“From the pressure injury perspective, malnutrition is huge,” Labiak says. “And sometimes you don’t know it until the monthly weight is taken. But by then, the patient or resident could have suffered significant weight loss.”
During isolation due to COVID-19, Labiak says, “I’ve seen people losing 20 or 30 pounds over the year.” Maybe staff had to limit their time in residents’ rooms and weren’t able to monitor what they were eating. “Someone may bring a tray into a room, but if the resident doesn’t know how to cut up their own food, or they’re confused as to what it is or they just don’t feel like eating, someone will come back a half hour later and take the tray out, whether that person has eaten or not,” Labiak explains.
“From the pressure injury perspective, malnutrition is huge.”
—Joanne Labiak, MSN, CRNP, CWOCN, CWS, DAPWCA, owner of Certified Wound Care Specialists, LLC, and a Medline consultant
Another issue Labiak has noticed: “We’ve underestimated the impact of family coming in with treats or just encouraging loved ones to eat a little more.”
While a registered dietitian may be called in for consultation on dietary requirements, be aware of changes in a patient’s attitude toward eating, so you can consider specially formulated supplements to help provide missing nutrition.
5 | Empower staff to do the right thing
Like the home health care nurse who alerted Labiak to her patient’s hidden risk of skin breakdown, frontline nurses are valuable assets in your goal of prevention. “I think the one thing we want to do is to acknowledge the people who are at the bedside,” Labiak stresses. “A lot of times, they’re the worker bees and no one stops to say what do you think?”
While nurses at the bedside make good decisions all the time, it’s important to give them the tools and resources they need. One great way to do that: Create a Skin Champion team. Not only does this give more staff skin health knowhow, but it also emphasizes prevention for every patient in every unit.
A Skin Champion team also helps you standardize best practices. “If you have guidelines that meet the needs at the bedside, you’re meeting the needs of the patient, and you’re meeting the needs of the organization all at once,” Labiak comments.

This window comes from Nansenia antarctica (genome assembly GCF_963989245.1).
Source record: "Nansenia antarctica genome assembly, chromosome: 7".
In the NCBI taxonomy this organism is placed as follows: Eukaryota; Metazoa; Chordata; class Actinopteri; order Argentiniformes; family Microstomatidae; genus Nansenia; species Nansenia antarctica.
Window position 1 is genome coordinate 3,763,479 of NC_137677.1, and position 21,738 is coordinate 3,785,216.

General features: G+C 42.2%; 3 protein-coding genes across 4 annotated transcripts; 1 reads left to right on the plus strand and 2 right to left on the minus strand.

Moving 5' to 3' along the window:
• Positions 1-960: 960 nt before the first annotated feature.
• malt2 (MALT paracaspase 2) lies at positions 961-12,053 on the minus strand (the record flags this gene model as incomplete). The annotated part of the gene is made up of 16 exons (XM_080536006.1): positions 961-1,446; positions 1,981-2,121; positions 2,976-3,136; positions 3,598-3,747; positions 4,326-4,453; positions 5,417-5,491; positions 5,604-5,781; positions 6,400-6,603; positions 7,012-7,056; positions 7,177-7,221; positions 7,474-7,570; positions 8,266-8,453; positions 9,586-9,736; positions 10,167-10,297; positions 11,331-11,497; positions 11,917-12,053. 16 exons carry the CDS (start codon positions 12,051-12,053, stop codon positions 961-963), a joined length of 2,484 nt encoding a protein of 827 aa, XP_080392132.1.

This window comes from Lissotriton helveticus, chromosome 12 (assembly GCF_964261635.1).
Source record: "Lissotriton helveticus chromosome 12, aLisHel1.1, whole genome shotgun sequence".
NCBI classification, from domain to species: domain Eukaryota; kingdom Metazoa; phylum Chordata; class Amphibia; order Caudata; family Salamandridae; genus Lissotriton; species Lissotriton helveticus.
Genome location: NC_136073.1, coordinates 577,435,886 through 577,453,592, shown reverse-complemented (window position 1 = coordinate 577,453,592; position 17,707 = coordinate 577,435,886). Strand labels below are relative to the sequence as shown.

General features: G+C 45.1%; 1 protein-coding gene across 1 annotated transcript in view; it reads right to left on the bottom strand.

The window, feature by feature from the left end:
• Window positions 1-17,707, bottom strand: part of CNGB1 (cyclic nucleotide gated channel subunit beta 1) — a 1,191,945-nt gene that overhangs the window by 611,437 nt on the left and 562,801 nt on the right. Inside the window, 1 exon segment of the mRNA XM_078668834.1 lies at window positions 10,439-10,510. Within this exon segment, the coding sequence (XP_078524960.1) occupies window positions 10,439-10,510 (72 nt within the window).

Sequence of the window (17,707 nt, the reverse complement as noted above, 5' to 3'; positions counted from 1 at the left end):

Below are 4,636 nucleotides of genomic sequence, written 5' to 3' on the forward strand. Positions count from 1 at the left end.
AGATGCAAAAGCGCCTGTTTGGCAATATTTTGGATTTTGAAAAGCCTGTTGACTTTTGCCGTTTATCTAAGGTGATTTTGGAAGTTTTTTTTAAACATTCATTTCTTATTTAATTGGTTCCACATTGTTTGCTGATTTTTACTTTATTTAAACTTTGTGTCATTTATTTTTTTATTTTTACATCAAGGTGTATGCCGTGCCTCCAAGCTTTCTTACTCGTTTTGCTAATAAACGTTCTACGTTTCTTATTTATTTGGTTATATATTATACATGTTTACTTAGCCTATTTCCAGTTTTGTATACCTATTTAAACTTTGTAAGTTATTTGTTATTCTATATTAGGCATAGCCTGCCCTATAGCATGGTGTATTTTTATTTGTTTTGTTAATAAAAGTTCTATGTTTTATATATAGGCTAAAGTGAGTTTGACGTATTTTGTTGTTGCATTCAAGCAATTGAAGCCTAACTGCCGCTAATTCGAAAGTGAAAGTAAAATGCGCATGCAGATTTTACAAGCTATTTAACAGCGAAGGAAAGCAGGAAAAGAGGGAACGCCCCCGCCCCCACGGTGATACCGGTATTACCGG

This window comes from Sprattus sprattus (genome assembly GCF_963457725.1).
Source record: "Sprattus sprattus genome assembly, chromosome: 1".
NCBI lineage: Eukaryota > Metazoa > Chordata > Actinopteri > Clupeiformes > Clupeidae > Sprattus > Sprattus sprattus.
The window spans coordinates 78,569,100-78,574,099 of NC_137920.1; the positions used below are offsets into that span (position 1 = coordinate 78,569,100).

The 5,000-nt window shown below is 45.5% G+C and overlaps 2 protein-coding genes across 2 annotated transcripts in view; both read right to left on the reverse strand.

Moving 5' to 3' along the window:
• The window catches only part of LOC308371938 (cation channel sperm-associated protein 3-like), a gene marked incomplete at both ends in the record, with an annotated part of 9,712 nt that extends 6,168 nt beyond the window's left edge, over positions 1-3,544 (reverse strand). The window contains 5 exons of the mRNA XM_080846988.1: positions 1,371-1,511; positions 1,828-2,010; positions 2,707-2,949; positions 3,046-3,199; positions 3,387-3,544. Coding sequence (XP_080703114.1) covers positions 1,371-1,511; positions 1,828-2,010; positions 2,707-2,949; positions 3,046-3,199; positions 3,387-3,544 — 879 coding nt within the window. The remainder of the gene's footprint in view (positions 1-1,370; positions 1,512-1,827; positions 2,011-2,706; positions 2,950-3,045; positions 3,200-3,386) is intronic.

Another tool for frontline staff? Checklists that cover NPIAP and your facility’s prevention guidelines. “It’s great to have guidance so everybody is doing what’s best,” Labiak says. “That’s the philosophy of evidence-based best practice.” Download this pressure injury prevention checklist.
When it comes to protecting your patients from skin breakdown, take a holistic view of every individual’s risk factors, and determine if you need to strengthen any of your tools and resources to help improve outcomes.
As Benjamin Franklin famously said, “An ounce of prevention is worth a pound of cure.” This is true of many things, including preventing skin breakdown. It’s especially true when it comes to your patients and residents who have fragile skin. There are many ways to help keep them safe. It starts with conducting a comprehensive skin assessment, and also includes the right support surfaces and offloading resources, gentle skin care, proper nutrition, and education.
Learn more about preventing skin breakdown:
Discover the role nutrition plays in patient health
Pressure injury prevention: Together, we can reduce the impact
Obesity and skinfolds: 4 proven ways to help shield patients from moisture-associated skin damage
How can you help prevent skin tears in elderly patients?
Pressure injuries: how the right patient skin care products can reduce skin breakdown
- The US Population Is Aging. (2015, April 3). Urban Institute. Available at https://www.urban.org/policy-centers/cross-center-initiatives/program-retirement-policy/projects/data-warehouse/what-future-holds/us-population-aging
- National Pressure Injury Advisory Panel, Prevention and Treatment of Pressure Ulcers/Injuries: Clinical Practice Guideline 2019, page 38, page 67, page 73, pages 145-154
- Gefen, A. (2008). How Much Time Does it Take to Get a Pressure Ulcer? Integrated Evidence from Human, Animal, and In Vitro Studies. Wound Management & Prevention, 54(10), 26–35. Available at https://www.o-wm.com/content/how-much-time-does-it-take-get-a-pressure-ulcer-integrated-evidence-human-animal-and-in-vitr
- Stoiber, PhD, T. (2019, April 19). What Are Parabens, and Why Don’t They Belong in Cosmetics? Environmental Working Group. Available at https://www.ewg.org/what-are-parabens
- Ginta, D. (2019, August 12). Should You Be Going Sulfate-Free? Healthline.Com. Available at https://www.healthline.com/health/beauty-skin-care/sulfates